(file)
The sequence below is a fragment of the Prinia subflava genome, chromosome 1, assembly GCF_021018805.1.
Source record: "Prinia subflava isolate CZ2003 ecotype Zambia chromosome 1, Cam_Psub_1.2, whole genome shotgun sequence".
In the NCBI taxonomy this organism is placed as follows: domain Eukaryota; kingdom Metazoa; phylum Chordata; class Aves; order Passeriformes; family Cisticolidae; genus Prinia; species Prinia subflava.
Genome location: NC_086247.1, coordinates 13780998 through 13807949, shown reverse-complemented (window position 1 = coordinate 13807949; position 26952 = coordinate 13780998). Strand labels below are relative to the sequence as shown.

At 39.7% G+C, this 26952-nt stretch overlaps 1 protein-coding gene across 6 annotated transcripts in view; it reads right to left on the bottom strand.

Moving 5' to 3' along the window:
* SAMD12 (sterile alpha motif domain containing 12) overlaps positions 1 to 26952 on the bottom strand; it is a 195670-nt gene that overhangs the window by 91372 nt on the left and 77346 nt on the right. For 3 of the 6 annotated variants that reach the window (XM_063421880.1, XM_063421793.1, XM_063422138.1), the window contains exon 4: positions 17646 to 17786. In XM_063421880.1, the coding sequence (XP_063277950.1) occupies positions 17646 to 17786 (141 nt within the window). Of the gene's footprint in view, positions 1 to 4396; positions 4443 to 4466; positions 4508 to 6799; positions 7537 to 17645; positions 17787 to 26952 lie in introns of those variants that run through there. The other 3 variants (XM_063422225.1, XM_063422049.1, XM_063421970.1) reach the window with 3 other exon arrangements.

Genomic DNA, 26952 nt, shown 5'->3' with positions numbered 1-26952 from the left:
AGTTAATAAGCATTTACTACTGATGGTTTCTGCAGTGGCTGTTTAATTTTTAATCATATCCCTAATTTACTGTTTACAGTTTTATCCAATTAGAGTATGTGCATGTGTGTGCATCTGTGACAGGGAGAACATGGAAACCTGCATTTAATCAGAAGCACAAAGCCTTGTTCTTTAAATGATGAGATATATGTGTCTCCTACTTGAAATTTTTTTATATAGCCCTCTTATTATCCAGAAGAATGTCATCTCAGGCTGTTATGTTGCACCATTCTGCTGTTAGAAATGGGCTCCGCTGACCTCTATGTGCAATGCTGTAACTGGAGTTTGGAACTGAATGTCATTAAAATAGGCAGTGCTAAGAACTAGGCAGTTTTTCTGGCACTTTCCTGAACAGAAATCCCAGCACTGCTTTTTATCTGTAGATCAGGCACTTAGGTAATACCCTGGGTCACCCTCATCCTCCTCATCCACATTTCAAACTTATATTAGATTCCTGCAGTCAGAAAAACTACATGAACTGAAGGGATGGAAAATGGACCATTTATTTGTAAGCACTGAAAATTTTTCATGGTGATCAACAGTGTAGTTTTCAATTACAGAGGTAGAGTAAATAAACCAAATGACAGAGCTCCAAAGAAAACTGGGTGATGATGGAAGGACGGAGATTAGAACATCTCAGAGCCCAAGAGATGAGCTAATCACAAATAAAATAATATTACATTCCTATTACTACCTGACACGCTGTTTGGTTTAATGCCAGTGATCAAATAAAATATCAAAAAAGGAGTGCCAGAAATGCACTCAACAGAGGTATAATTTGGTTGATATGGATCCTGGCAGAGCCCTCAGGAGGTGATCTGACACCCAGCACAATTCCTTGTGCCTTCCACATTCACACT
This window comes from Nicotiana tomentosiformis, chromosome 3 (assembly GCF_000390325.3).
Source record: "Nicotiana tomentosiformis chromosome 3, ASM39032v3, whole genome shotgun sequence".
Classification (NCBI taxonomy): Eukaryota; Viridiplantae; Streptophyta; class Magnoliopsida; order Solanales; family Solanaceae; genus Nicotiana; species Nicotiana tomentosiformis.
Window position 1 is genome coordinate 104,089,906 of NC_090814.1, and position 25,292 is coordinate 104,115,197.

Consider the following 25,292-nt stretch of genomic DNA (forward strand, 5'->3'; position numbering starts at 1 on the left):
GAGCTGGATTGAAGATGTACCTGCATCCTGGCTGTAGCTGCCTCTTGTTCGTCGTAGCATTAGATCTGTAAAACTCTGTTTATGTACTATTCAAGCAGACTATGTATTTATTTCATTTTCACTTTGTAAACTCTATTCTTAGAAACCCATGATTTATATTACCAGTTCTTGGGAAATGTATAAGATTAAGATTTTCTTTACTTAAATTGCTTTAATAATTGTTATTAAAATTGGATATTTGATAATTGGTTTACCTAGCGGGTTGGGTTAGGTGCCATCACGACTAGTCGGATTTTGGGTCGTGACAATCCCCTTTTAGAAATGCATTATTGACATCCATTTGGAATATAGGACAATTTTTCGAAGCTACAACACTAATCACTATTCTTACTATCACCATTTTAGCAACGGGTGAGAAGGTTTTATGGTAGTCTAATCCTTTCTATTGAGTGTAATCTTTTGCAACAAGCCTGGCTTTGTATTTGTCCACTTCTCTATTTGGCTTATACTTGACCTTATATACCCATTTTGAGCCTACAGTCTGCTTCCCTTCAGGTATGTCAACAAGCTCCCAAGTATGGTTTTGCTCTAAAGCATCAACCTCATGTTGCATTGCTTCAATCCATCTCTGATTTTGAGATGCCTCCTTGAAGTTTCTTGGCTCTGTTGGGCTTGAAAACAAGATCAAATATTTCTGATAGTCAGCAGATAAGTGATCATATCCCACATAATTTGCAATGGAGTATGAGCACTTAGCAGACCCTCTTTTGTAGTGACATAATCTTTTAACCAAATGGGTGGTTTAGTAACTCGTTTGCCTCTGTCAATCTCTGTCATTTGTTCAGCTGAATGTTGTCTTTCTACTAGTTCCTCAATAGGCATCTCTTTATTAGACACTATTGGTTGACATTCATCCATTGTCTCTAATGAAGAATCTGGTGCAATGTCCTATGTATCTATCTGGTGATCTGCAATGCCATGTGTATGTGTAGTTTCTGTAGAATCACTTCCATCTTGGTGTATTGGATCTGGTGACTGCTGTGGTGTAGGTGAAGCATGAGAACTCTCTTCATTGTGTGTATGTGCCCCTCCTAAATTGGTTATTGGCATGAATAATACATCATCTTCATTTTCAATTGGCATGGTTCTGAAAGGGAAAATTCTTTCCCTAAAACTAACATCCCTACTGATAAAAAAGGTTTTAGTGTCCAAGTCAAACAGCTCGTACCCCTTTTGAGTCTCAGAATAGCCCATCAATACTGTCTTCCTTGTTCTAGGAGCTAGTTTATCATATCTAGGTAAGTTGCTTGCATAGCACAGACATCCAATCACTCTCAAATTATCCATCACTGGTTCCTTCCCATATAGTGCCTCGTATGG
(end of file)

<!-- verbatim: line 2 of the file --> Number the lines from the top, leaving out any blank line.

Source record: "Prinia subflava isolate CZ2003 ecotype Zambia chromosome 1, Cam_Psub_1.2, whole genome shotgun sequence".